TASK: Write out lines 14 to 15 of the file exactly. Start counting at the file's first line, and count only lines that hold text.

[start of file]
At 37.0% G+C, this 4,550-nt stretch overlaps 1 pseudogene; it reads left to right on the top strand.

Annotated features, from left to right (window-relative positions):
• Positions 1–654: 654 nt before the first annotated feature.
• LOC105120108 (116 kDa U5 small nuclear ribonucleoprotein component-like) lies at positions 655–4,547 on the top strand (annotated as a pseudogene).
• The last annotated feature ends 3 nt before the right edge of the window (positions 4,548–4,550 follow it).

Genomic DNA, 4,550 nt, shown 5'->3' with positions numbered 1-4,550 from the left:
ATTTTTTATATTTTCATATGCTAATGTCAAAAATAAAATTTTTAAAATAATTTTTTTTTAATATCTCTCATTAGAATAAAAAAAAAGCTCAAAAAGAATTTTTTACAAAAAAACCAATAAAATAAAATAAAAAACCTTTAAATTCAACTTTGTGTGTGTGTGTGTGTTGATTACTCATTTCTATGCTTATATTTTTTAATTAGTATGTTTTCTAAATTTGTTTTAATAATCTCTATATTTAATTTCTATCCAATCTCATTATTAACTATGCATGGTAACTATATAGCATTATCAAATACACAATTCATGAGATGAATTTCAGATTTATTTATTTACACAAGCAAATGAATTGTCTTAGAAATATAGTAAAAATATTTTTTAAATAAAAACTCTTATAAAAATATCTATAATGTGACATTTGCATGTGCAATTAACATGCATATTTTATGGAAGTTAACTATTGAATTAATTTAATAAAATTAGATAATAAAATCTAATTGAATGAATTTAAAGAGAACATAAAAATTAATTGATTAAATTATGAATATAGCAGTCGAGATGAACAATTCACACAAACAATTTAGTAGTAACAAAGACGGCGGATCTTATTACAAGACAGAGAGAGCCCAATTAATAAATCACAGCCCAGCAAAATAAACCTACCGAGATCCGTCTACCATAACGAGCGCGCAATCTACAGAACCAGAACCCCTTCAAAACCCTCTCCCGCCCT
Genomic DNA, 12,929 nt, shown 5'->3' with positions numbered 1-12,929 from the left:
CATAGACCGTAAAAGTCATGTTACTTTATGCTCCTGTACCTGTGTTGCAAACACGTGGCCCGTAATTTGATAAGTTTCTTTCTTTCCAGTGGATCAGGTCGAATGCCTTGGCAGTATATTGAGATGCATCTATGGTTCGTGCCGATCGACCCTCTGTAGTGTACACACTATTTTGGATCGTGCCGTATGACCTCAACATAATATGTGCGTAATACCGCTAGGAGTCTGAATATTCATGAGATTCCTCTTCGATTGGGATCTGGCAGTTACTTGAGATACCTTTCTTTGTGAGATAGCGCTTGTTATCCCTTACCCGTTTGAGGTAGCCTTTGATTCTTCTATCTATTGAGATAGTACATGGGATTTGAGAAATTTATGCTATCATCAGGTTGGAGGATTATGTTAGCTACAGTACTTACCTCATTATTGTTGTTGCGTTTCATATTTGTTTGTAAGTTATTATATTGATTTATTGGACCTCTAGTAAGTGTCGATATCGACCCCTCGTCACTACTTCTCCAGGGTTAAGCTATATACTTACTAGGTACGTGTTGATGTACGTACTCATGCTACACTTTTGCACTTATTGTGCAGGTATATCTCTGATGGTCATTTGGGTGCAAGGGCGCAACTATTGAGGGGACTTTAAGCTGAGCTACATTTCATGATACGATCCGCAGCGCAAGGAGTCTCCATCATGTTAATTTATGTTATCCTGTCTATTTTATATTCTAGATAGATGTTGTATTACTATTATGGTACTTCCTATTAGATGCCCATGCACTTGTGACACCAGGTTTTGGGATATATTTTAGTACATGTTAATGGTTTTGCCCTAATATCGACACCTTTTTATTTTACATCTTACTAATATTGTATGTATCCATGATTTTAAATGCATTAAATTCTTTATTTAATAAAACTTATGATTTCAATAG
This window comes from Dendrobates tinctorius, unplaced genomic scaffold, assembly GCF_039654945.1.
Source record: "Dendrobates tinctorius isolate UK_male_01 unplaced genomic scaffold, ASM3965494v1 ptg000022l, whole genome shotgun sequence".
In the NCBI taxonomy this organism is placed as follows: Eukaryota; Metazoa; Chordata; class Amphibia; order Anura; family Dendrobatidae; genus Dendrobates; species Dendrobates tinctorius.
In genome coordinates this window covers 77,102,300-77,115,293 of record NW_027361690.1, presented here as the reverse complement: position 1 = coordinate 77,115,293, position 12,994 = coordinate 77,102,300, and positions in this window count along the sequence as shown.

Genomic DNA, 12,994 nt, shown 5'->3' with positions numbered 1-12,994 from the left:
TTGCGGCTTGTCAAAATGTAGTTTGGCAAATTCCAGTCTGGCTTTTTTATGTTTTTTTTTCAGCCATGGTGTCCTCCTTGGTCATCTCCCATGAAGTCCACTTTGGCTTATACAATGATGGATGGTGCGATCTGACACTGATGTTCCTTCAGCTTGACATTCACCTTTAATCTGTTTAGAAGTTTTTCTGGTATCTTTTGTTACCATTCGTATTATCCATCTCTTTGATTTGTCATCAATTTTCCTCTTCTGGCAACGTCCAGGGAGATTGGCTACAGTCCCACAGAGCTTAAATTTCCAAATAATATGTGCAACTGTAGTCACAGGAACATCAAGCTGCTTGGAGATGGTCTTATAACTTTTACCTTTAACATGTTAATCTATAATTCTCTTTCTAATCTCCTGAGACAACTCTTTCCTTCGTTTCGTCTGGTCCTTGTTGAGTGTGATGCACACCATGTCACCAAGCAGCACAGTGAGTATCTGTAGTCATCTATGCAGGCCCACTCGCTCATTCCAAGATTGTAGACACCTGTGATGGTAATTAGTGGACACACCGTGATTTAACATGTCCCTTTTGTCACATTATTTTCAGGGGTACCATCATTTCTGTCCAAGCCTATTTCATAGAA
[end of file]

Genomic DNA, 12,994 nt, shown 5'->3' with positions numbered 1-12,994 from the left:
TTGCGGCTTGTCAAAATGTAGTTTGGCAAATTCCAGTCTGGCTTTTTTATGTTTTTTTTTCAGCCATGGTGTCCTCCTTGGTCATCTCCCATGAAGTCCACTTTGGCTTATACAATGATGGATGGTGCGATCTGACACTGATGTTCCTTCAGCTTGACATTCACCTTTAATCTGTTTAGAAGTTTTTCTGGTATCTTTTGTTACCATTCGTATTATCCATCTCTTTGATTTGTCATCAATTTTCCTCTTCTGGCAACGTCCAGGGAGATTGGCTACAGTCCCACAGAGCTTAAATTTCCAAATAATATGTGCAACTGTAGTCACAGGAACATCAAGCTGCTTGGAGATGGTCTTATAACTTTTACCTTTAACATGTTAATCTATAATTCTCTTTCTAATCTCCTGAGACAACTCTTTCCTTCGTTTCGTCTGGTCCTTGTTGAGTGTGATGCACACCATGTCACCAAGCAGCACAGTGAGTATCTGTAGTCATCTATGCAGGCCCACTCGCTCATTCCAAGATTGTAGACACCTGTGATGGTAATTAGTGGACACACCGTGATTTAACATGTCCCTTTTGTCACATTATTTTCAGGGGTACCATCATTTCTGTCCAAGCCTATTTCATAGAA